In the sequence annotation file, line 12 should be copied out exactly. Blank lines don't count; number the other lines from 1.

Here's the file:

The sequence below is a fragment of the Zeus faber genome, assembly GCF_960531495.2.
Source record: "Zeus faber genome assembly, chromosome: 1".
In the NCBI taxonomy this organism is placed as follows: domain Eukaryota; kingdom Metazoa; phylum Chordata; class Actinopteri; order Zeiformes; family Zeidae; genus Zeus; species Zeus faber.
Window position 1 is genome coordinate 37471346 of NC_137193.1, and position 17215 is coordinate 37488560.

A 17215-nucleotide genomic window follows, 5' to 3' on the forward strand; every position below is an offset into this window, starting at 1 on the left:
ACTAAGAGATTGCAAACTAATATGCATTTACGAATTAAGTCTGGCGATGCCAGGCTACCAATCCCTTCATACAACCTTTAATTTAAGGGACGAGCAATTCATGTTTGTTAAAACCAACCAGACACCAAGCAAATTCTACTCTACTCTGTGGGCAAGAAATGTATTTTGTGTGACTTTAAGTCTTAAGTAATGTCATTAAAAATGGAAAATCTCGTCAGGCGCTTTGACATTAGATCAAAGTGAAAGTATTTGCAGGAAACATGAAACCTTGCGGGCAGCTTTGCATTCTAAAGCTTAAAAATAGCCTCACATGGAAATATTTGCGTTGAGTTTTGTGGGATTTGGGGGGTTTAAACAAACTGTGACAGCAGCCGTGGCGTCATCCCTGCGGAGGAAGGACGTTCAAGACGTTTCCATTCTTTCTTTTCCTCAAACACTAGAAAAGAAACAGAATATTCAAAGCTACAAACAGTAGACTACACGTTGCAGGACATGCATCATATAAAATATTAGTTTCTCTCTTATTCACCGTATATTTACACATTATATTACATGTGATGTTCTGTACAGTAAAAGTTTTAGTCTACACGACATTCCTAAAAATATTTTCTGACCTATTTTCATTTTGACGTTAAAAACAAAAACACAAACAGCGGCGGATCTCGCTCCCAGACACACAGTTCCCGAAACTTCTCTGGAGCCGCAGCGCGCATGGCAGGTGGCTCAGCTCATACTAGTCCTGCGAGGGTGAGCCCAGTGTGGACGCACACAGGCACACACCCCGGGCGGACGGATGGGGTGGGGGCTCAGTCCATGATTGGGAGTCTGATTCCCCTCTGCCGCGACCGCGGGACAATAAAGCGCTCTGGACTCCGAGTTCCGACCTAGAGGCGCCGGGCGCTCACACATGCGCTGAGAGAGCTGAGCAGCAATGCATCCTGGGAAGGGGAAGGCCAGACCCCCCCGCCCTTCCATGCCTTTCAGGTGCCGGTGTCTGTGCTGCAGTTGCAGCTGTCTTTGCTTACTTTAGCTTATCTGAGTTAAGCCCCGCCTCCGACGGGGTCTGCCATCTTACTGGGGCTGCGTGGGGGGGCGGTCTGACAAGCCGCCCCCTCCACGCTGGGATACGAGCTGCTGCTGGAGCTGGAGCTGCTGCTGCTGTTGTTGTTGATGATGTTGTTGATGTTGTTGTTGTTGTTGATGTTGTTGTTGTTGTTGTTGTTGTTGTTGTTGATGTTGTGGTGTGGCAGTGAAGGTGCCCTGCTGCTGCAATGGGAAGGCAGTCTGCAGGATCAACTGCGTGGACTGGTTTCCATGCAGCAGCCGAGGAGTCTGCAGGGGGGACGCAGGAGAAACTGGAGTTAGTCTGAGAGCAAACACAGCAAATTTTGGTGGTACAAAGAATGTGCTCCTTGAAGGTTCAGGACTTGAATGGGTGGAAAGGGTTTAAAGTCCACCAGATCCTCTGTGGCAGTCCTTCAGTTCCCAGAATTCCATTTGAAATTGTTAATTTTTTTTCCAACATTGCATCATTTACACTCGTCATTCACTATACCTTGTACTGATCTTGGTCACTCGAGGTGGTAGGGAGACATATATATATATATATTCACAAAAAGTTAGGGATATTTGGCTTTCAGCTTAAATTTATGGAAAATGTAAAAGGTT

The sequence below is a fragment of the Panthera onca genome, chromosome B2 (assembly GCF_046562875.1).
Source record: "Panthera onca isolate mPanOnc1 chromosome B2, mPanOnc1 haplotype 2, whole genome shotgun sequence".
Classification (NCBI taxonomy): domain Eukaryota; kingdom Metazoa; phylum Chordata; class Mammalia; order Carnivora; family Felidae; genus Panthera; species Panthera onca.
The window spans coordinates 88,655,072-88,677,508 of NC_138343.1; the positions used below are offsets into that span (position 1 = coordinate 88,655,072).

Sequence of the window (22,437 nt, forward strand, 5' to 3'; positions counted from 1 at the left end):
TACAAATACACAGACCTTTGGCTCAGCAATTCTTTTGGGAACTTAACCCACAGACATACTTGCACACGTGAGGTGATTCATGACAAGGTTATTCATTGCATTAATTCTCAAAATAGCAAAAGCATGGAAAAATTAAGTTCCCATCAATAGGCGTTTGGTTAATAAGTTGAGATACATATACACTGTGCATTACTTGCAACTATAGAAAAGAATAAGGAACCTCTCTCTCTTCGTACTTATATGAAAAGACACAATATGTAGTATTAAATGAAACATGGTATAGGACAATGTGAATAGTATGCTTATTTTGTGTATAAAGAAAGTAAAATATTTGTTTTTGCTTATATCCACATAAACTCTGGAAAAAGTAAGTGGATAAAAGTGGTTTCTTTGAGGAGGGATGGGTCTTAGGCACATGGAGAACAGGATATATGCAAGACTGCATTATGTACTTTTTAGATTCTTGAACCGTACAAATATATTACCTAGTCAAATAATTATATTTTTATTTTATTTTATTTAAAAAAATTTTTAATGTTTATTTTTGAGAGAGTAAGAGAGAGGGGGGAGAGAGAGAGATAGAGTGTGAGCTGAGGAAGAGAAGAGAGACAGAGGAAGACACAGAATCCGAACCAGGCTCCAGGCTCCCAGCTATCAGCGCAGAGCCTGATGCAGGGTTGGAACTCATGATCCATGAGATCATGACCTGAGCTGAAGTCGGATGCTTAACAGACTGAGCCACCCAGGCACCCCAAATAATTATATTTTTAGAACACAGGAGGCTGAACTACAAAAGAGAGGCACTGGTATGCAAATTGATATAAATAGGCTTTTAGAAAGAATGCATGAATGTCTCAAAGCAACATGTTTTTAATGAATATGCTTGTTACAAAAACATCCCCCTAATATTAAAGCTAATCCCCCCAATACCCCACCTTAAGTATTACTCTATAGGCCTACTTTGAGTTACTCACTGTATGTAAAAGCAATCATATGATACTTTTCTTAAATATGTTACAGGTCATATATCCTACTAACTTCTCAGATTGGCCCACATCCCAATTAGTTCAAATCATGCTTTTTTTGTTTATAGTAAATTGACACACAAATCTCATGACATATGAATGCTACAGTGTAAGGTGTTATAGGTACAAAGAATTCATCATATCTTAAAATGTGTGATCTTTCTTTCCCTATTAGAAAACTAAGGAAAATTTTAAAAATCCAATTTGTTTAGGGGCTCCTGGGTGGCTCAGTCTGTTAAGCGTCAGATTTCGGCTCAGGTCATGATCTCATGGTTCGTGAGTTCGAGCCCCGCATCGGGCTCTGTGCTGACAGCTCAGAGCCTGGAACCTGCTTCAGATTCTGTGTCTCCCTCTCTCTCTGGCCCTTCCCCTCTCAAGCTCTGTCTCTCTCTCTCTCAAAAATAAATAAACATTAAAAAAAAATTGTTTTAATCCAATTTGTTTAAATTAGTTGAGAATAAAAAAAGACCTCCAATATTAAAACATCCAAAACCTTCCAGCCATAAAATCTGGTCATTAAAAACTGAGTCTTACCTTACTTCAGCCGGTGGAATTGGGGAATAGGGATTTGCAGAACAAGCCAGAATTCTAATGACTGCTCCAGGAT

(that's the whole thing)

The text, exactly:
TACAAATACACAGACCTTTGGCTCAGCAATTCTTTTGGGAACTTAACCCACAGACATACTTGCACACGTGAGGTGATTCATGACAAGGTTATTCATTGCATTAATTCTCAAAATAGCAAAAGCATGGAAAAATTAAGTTCCCATCAATAGGCGTTTGGTTAATAAGTTGAGATACATATACACTGTGCATTACTTGCAACTATAGAAAAGAATAAGGAACCTCTCTCTCTTCGTACTTATATGAAAAGACACAATATGTAGTATTAAATGAAACATGGTATAGGACAATGTGAATAGTATGCTTATTTTGTGTATAAAGAAAGTAAAATATTTGTTTTTGCTTATATCCACATAAACTCTGGAAAAAGTAAGTGGATAAAAGTGGTTTCTTTGAGGAGGGATGGGTCTTAGGCACATGGAGAACAGGATATATGCAAGACTGCATTATGTACTTTTTAGATTCTTGAACCGTACAAATATATTACCTAGTCAAATAATTATATTTTTATTTTATTTTATTTAAAAAAATTTTTAATGTTTATTTTTGAGAGAGTAAGAGAGAGGGGGGAGAGAGAGAGATAGAGTGTGAGCTGAGGAAGAGAAGAGAGACAGAGGAAGACACAGAATCCGAACCAGGCTCCAGGCTCCCAGCTATCAGCGCAGAGCCTGATGCAGGGTTGGAACTCATGATCCATGAGATCATGACCTGAGCTGAAGTCGGATGCTTAACAGACTGAGCCACCCAGGCACCCCAAATAATTATATTTTTAGAACACAGGAGGCTGAACTACAAAAGAGAGGCACTGGTATGCAAATTGATATAAATAGGCTTTTAGAAAGAATGCATGAATGTCTCAAAGCAACATGTTTTTAATGAATATGCTTGTTACAAAAACATCCCCCTAATATTAAAGCTAATCCCCCCAATACCCCACCTTAAGTATTACTCTATAGGCCTACTTTGAGTTACTCACTGTATGTAAAAGCAATCATATGATACTTTTCTTAAATATGTTACAGGTCATATATCCTACTAACTTCTCAGATTGGCCCACATCCCAATTAGTTCAAATCATGCTTTTTTTGTTTATAGTAAATTGACACACAAATCTCATGACATATGAATGCTACAGTGTAAGGTGTTATAGGTACAAAGAATTCATCATATCTTAAAATGTGTGATCTTTCTTTCCCTATTAGAAAACTAAGGAAAATTTTAAAAATCCAATTTGTTTAGGGGCTCCTGGGTGGCTCAGTCTGTTAAGCGTCAGATTTCGGCTCAGGTCATGATCTCATGGTTCGTGAGTTCGAGCCCCGCATCGGGCTCTGTGCTGACAGCTCAGAGCCTGGAACCTGCTTCAGATTCTGTGTCTCCCTCTCTCTCTGGCCCTTCCCCTCTCAAGCTCTGTCTCTCTCTCTCTCAAAAATAAATAAACATTAAAAAAAAATTGTTTTAATCCAATTTGTTTAAATTAGTTGAGAATAAAAAAAGACCTCCAATATTAAAACATCCAAAACCTTCCAGCCATAAAATCTGGTCATTAAAAACTGAGTCTTACCTTACTTCAGCCGGTGGAATTGGGGAATAGGGATTTGCAGAACAAGCCAGAATTCTAATGACTGCTCCAGGAT